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Foreign policy 3

From Diplomatic Diversification to Power Balancing: Late 1990s to Mid-2000s
 
The democratization-leading, opposition party that came to power in Korea in 1998 introduced groundbreaking changes into the Korean policy of diplomatic diversification that have continued since the end of the Cold War. With a new government in place, Korea reached beyond mere diversification and sought to play a role in maintaining the balance of power worldwide. The peaceful balance of power necessarily posits the presence of multiple superpowers as well as middle states capable of maintaining or transforming the status quo. This aim at maintaining the current balance of power naturally reflected the increasing stature and influence of Korea on the world stage. However, the attempts by the Kim Daejung and Roh Muhyun administrations to stake out a greater position for Korea amid today’s uni-multipolar world order also contributed to deepening political antagonisms on the domestic front.
 
(1) Domestic and International Conditions
The “uni-multipolar world” became the key concept capturing the state of world affairs following the Cold War. Table 2-1 shows that the United States still single-handedly leads the world in terms of military strategy and security. Since its victory over the Soviet Union in the armament race, there has yet to emerge a country to challenge the military superiority of the United States. The United States alone spends approximately one half of the total military spending recorded worldwide. The aggregate military spending of the second through tenth most spending states barely manages to occupy two-thirds of the United States’ military spending. On the economic front, however, a multipolar world order is in the making, marked by increasing competition among the United States, China, India, Japan, and the European Union. The EU already surpasses the United States in terms of GDP. The United States is now merely one among multiple superpowers in terms of GDP based on purchasing power.

The current uni-multipolar world order is anticipated to persist for decades to come. The United States is able to spend such an overwhelming amount on its military, notwithstanding its economic decline, thanks to a nationwide consensus on the need to maintain such a spending level. The EU and Japan, on the other hand, lack a comparable public consensus and are unlikely to increase their military spending dramatically, at least for the time being. China and India are still busy at work ensuring the development of their economies, and consequently lean more toward driving economic growth than diverting their investment into military spending. So long as the United States maintains its military spending, which is five times as great as that of the EU, the current distribution of economic power will persist, and so long as China and India remain steadfastly focused on economic rather than military expansion, the uni-multipolar order will remain intact as a self-sustaining mechanism.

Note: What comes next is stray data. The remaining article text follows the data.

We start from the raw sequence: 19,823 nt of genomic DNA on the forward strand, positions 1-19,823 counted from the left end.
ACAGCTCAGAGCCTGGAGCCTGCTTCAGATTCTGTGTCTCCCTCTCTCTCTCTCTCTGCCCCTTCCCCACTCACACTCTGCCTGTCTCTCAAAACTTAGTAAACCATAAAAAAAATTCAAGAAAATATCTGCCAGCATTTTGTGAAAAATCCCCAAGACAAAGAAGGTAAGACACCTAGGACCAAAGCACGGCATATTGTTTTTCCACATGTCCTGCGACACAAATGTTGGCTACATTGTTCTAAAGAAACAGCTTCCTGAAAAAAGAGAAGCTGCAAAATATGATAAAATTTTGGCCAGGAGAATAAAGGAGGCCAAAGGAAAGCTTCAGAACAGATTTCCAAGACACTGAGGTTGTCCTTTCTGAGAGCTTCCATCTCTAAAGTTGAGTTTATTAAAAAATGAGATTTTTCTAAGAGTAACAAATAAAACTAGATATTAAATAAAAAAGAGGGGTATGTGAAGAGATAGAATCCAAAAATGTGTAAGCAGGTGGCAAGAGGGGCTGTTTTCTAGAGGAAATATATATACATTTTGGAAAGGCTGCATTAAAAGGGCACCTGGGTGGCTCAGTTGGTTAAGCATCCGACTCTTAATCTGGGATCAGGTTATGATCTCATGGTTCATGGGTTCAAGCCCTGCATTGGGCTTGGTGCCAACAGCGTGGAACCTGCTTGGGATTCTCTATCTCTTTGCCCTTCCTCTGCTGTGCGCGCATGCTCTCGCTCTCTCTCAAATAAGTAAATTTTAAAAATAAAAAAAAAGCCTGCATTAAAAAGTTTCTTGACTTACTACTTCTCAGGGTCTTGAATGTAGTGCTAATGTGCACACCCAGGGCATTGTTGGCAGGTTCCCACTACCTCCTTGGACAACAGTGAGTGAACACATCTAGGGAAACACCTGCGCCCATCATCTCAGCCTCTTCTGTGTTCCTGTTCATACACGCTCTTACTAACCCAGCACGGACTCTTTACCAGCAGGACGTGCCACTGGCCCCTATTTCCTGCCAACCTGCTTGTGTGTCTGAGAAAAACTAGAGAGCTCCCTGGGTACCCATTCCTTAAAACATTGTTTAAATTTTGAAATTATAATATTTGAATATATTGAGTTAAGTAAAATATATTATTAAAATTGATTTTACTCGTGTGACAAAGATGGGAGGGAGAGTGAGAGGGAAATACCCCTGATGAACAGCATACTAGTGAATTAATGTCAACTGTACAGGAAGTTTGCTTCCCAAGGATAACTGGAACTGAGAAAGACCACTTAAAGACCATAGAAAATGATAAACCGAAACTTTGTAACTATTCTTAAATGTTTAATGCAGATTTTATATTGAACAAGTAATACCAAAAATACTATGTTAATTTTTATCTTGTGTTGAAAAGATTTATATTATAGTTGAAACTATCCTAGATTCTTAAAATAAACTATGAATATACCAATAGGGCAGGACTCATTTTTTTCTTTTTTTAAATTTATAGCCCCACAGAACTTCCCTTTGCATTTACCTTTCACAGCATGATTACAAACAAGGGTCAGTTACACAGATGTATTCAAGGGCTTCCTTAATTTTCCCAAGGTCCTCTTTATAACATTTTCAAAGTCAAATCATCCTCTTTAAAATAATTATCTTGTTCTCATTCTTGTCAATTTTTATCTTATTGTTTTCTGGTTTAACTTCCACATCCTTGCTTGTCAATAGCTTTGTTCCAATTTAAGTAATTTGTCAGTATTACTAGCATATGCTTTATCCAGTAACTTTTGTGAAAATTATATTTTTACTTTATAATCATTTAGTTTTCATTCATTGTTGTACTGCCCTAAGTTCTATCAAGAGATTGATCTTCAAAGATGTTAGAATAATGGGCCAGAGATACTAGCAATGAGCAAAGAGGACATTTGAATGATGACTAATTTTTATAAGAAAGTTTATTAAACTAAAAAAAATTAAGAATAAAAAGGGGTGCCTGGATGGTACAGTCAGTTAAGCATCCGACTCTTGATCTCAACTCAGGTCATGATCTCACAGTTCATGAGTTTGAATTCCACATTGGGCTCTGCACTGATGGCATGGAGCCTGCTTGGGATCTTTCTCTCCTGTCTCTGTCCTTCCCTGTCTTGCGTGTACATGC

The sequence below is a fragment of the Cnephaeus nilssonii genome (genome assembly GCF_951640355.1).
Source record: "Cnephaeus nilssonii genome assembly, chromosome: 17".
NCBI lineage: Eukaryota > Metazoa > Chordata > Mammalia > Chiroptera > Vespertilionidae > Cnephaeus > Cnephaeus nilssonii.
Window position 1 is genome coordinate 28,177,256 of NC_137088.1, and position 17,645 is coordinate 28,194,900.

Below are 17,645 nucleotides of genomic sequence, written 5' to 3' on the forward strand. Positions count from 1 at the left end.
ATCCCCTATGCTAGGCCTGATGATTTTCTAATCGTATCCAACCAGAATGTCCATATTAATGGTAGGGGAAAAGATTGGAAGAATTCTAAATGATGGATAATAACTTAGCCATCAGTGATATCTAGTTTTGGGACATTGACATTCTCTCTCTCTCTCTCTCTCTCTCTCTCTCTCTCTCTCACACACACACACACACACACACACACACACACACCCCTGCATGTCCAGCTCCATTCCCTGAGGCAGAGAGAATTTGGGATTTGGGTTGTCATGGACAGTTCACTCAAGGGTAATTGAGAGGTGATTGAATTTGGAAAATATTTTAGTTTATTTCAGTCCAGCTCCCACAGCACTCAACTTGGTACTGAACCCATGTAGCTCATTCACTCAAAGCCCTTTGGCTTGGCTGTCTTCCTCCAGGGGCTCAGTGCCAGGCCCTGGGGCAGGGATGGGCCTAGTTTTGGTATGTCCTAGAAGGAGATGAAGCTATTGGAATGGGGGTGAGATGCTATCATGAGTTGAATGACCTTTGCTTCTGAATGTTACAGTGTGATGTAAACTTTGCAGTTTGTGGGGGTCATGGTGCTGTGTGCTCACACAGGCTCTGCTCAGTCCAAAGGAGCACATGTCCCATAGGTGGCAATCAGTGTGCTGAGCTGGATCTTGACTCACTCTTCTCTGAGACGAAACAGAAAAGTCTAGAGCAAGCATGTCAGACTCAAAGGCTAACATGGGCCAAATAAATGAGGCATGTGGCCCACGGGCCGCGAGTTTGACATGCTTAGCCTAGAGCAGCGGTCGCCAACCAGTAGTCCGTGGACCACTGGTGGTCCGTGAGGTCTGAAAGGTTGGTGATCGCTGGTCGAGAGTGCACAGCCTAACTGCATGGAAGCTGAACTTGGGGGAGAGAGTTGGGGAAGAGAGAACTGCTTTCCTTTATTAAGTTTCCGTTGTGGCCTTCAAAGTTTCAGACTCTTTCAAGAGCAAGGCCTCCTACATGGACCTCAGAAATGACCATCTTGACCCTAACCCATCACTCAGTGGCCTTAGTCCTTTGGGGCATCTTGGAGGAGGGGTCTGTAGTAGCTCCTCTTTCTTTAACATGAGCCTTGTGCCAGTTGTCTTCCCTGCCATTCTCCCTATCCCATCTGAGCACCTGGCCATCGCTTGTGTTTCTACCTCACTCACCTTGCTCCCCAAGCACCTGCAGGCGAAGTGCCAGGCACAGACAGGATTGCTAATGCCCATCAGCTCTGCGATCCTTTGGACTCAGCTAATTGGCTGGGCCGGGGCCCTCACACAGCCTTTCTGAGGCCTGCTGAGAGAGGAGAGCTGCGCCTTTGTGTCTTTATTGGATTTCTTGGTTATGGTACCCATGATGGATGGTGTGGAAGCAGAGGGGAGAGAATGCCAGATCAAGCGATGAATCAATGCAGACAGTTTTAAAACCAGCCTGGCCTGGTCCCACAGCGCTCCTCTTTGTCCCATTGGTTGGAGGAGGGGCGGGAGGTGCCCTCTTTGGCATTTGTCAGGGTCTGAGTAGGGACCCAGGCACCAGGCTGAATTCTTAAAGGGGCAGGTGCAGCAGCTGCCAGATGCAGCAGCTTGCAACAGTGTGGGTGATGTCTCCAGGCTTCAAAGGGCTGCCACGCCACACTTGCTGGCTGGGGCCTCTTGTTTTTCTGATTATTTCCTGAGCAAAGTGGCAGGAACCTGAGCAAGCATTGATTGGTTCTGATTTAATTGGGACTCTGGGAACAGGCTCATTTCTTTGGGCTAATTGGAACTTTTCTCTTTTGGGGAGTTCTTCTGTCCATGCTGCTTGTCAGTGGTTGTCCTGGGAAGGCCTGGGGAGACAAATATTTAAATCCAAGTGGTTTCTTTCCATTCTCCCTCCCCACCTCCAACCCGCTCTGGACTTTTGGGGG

Even though the Foreign Exchange Crisis of the late 1990s may have served Korea a major blow, the Korean economy continued to grow after a brief period of structural readjustment. Although there are signs of slowdown, Korea still fares quite well in comparison to other states of similar size and economy. Korea is now one of a dozen or so of the richest countries in the world, and ranks around 20th in terms of economic development (Heston et al., 2006). As Korean politics have matured, the peaceful and democratic transition of power has become an unobjectionable norm. Domestic stability and growth has thus provided the Korean government with the fertile ground it needs for the innovative diplomatic pursuits it seeks out today.
 
[Table 2-1] Uni-Multipolar World Order
 

Rank GDP (2006) Military spending (2006)
State GDP (PPP; USD) State Spending (USD)
1 United States 13.2018 trillion United States 528.7 billion
2 China 10.48 trillion United Kingdom 59.2 billion
3 India 4.2474 trillion France 53.1 billion
4 Japan 4.1312 trillion China 49.5 billion
5 Germany 2.616 trillion Japan 43.7 billion
6 United Kingdom 2.1116 trillion Germany 37 billion
7 France 2.392 trillion Russia 34.7 billion
8 Italy 1.7954 trillion Italy 29.9 billion
9 Brazil 1.7084 trillion Saudi Arabia 29 billion
10 Russia 1.7047 trillion India 23.9 billion
  South Korea (13th) 1.14 trillion South Korea (11th) 21.9 billion

Source: Stockholm International Peace Research Institute 2007; World Bank 2007

Source: Korea Institute of Public Administration. 2008. Korean Public Administration, 1948-2008, Edited by Korea Institute of Public Administration. Pajubookcity: Bobmunsa.